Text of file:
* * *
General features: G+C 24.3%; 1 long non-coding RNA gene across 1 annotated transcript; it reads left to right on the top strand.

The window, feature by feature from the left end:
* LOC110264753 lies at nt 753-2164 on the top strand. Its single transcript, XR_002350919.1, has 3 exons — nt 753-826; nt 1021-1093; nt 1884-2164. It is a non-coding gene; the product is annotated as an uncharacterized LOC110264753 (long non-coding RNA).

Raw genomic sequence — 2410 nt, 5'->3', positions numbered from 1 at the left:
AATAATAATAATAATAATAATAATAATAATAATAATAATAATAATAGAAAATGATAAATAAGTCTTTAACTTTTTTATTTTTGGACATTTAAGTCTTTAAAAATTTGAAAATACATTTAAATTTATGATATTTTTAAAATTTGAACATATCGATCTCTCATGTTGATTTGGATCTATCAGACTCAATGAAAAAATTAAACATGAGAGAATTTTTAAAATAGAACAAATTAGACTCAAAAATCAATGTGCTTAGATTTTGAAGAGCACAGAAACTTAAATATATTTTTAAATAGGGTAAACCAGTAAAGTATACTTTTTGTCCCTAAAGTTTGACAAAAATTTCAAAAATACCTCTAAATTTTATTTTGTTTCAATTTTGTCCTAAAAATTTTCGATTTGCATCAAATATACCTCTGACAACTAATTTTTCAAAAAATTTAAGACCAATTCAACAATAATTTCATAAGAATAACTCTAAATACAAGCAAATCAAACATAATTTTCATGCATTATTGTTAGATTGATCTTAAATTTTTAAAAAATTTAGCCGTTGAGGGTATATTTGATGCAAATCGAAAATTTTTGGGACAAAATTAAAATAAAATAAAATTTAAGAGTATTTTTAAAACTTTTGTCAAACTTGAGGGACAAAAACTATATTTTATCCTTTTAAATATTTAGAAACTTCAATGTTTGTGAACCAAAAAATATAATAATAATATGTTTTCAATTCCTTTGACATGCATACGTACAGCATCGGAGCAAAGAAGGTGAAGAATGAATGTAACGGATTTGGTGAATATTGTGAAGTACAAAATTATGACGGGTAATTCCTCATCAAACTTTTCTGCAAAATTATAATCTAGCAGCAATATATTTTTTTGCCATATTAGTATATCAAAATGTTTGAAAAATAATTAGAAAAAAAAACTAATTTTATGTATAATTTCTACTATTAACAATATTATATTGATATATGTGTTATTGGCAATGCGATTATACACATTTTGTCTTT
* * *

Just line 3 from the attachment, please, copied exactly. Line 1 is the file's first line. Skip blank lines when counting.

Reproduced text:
* LOC110264753 lies at nt 753-2164 on the top strand. Its single transcript, XR_002350919.1, has 3 exons — nt 753-826; nt 1021-1093; nt 1884-2164. It is a non-coding gene; the product is annotated as an uncharacterized LOC110264753 (long non-coding RNA).